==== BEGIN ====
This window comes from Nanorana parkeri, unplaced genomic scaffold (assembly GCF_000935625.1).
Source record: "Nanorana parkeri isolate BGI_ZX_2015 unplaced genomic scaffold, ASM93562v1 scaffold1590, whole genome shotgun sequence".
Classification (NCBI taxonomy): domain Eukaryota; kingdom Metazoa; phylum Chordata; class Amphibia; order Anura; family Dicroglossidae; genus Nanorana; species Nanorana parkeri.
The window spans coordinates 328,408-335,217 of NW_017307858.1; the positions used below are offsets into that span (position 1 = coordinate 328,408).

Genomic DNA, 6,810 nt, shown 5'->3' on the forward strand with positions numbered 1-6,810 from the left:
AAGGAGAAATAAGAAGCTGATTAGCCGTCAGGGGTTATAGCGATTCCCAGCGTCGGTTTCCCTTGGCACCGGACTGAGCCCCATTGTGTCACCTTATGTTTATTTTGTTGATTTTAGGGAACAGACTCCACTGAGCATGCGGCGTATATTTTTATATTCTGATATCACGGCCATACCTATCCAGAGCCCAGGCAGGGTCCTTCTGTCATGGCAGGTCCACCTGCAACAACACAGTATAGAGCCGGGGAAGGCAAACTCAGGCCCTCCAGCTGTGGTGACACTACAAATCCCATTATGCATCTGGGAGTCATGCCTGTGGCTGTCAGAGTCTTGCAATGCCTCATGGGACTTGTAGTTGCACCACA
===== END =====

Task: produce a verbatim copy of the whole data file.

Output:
This window comes from Nanorana parkeri, unplaced genomic scaffold (assembly GCF_000935625.1).
Source record: "Nanorana parkeri isolate BGI_ZX_2015 unplaced genomic scaffold, ASM93562v1 scaffold1590, whole genome shotgun sequence".
Classification (NCBI taxonomy): domain Eukaryota; kingdom Metazoa; phylum Chordata; class Amphibia; order Anura; family Dicroglossidae; genus Nanorana; species Nanorana parkeri.
The window spans coordinates 328,408-335,217 of NW_017307858.1; the positions used below are offsets into that span (position 1 = coordinate 328,408).

Genomic DNA, 6,810 nt, shown 5'->3' on the forward strand with positions numbered 1-6,810 from the left:
AAGGAGAAATAAGAAGCTGATTAGCCGTCAGGGGTTATAGCGATTCCCAGCGTCGGTTTCCCTTGGCACCGGACTGAGCCCCATTGTGTCACCTTATGTTTATTTTGTTGATTTTAGGGAACAGACTCCACTGAGCATGCGGCGTATATTTTTATATTCTGATATCACGGCCATACCTATCCAGAGCCCAGGCAGGGTCCTTCTGTCATGGCAGGTCCACCTGCAACAACACAGTATAGAGCCGGGGAAGGCAAACTCAGGCCCTCCAGCTGTGGTGACACTACAAATCCCATTATGCATCTGGGAGTCATGCCTGTGGCTGTCAGAGTCTTGCAATGCCTCATGGGACTTGTAGTTGCACCACA